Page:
Here at Powell's, nothing gives us greater joy than sharing our favorite books with our customers and having our customers share theirs in return. So, annually we ask you to determine which titles should earn the coveted Puddly Awards, Powell's version of the Oscars. Thanks to all who voted for this year's titles!
We asked you to vote for the best book you read in 2011, and you responded in record numbers. Now, the results are in. And, kudos to you, we might add. So exuberant were we at this final 50, we wanted to mark the occasion with a poem (we are booksellers, after all). But as Jay Z, whose inability to complete his infamous album Fly to Be Dry, long ago noted, "It's really hard to rhyme with 'galoshes.'" So, we'll skip the fanfare, and take you straight to... your 2012 Puddly Award winners!
by Kathryn Stockett Customer Comment from pjona
The birth of yet another American classic. I fell in love with this book with the characters, the language, the story, the writer. Stockett's skill at telling a story so historically and socially complex is stunning. I loved every minute of this page-turner....This one's a keeper. I promise you won't be disappointed.
The Night Circus
by Erin Morgenstern Customer Comment from michael lueck
Even though my wife cautions me against using superlatives this was the most imaginative novel I have ever read. Ms. Morgenstern's characters are well drawn and the plot never lets you down, but it is the world that she creates and allows to grow that raises this book above all others I read in 2011.
The Hunger Games (The Hunger Games #1)
by Suzanne Collins Customer Comment from Emily Holland
This novel has quickly moved from "young adult" to the head of modern dystopian literature. Suzanne Collins gives readers an inside look into the horrors of post-apocalyptic life through the eyes of Katniss Everdeen, a refreshingly strong female character. With a blockbuster movie well on the way, this novel is perfect for people of all ages....
State of Wonder
by Ann Patchett Customer Comment from Krista Kabacy
This is another excellent novel by one of my favorite writers. The medical-pharmaceutical concepts, the jungle setting and the character relationships are fascinating. This book is such a page-turner. It would certainly make an excellent movie!
Cutting for Stone (Vintage)
by Abraham Verghese Customer Comment from Sandra Lippert
A profoundly deep and painfully depicted story of the touching, intermingling, and joining of human lives in a land where the very essence of life itself is at a premium. The intricate detail and trail of this story never ceases to amaze no, astound.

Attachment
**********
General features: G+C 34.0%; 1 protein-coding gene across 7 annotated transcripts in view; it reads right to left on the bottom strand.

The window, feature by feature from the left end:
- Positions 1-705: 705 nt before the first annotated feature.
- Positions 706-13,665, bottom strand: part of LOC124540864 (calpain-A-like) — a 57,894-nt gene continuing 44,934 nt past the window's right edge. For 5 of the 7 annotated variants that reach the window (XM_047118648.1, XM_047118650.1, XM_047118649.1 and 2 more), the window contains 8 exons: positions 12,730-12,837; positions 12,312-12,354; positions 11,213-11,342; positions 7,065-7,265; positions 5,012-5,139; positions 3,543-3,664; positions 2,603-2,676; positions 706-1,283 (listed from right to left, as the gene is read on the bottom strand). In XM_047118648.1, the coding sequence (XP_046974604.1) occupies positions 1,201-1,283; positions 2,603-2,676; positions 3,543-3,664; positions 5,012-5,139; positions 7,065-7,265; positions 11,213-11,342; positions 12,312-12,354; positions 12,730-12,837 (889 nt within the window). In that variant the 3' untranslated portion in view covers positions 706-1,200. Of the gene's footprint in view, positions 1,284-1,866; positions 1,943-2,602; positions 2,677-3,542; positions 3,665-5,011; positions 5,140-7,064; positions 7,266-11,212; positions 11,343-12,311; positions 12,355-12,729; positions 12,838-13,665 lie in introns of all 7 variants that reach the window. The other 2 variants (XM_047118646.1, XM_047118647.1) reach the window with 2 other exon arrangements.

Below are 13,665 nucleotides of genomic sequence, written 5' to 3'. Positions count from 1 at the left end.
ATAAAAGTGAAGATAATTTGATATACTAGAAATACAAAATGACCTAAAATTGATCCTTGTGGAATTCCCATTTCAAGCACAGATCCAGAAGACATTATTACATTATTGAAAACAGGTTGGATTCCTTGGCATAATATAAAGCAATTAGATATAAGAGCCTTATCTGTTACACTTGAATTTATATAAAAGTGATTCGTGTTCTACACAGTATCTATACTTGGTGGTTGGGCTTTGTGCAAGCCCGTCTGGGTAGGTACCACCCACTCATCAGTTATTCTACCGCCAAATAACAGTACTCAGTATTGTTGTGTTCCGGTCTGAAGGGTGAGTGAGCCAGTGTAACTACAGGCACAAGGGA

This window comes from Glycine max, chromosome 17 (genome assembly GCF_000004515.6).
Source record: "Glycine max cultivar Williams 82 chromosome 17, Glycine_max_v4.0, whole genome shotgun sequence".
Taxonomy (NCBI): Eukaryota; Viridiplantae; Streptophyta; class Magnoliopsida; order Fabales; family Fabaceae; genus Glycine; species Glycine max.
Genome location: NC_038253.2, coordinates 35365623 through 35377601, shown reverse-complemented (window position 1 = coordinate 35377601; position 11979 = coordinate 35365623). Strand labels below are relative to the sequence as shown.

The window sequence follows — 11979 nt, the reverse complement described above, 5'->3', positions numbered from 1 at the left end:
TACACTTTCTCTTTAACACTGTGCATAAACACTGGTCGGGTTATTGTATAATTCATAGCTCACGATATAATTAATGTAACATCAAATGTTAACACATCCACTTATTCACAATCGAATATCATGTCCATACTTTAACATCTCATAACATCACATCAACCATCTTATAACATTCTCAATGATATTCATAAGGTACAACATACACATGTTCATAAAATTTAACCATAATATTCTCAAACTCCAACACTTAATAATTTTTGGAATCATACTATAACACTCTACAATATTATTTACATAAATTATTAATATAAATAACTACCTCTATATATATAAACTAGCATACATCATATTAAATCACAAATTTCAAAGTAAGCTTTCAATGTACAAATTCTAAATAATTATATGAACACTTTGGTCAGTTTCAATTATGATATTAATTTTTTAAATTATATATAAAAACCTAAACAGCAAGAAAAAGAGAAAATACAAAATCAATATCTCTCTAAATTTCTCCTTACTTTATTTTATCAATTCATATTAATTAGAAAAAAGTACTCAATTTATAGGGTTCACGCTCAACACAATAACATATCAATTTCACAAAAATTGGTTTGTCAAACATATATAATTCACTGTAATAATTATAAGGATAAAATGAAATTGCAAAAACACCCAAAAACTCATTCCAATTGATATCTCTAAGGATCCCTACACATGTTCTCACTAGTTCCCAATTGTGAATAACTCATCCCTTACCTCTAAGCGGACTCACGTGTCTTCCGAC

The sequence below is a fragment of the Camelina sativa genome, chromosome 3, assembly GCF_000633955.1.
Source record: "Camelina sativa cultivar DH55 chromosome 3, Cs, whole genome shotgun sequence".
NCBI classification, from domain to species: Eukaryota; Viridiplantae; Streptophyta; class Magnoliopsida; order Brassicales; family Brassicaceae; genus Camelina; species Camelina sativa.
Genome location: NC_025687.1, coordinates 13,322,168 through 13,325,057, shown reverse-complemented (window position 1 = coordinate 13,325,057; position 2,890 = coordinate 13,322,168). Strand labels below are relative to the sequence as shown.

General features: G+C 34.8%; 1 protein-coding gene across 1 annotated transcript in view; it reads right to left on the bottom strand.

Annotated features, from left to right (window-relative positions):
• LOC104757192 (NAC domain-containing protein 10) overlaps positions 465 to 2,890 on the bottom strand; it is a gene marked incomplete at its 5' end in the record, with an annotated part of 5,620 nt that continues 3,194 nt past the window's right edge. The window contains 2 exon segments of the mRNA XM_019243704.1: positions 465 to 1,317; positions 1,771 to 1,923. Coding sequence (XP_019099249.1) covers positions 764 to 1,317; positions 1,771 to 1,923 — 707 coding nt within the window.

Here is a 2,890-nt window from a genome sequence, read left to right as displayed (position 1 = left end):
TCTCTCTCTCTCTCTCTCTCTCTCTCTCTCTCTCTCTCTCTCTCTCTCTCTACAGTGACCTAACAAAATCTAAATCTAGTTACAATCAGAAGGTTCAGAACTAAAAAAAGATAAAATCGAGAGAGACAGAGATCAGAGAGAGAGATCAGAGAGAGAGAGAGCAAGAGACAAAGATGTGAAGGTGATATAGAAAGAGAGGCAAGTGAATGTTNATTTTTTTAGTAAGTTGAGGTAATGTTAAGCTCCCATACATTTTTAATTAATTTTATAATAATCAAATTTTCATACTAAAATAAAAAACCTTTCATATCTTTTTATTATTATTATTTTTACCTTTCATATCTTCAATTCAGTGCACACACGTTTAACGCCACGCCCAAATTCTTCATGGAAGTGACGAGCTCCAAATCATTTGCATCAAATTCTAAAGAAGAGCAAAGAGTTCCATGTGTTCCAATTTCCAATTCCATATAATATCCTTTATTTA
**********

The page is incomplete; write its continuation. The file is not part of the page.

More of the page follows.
Unbroken: A World War II Story of Survival, Resilience, and Redemption
by Laura Hillenbrand Customer Comment from Rita R
This amazing book about the life of Louis Zamperini kept me up late at night and caused me to play hooky from work (don't tell my boss!). The writing is fabulous and the details just grab you. I don't usually like "war memoirs" but this was so much more than I ever imagined. It truly was the best book I read in 2011.
The Immortal Life of Henrietta Lacks
by Rebecca Skloot Customer Comment from Meigan
Rebecca Skloot knocked my socks off with this book. The story itself encompasses human tragedy, injustice, and bravery, against a backdrop of science the politics swirling around it, the inner workings of the biotech machine, and an exploration (made fascinating and enjoyable to read) of the science behind the story itself.... I think everyone should read this book!
by Stephen King Customer Comment from sgerritson
...[A] sprawling tale that ranges across the country and back in time to the early 1960s, where/when the protagonist has gone to try to prevent the assassination of President Kennedy. The book is well plotted and paced, the characters have their quirks, and the details...are authentic. A great read that I couldn't put down.
by Haruki Murakami Customer Comment from nduck1
Magical, suspenseful, philosophic, and dreamlike I couldn't put this book down (despite its heft). Besides the intriguing story, the broader questions about life, connections, love, and reality stayed with me long after I finished. A truly remarkable book!
The Wise Man's Fear (The Kingkiller Chronicles #2)
by Patrick Rothfuss Customer Comment from chriskitgordon
I re-read The Name of the Wind before I began The Wise Man's Fear, and was thrilled that the second book in the planned trilogy was as good or perhaps even better than the first. Patrick Rothfuss is a brilliant world-builder and storyteller. I can't wait for volume three.
Results were calculated based on the number of votes submitted for a given title, not a specific ISBN (edition, binding, et al.). For example, all the votes for The Help be it for the paperback, the hardcover, the audio book, the first edition, and so on count toward its placement in the final list.
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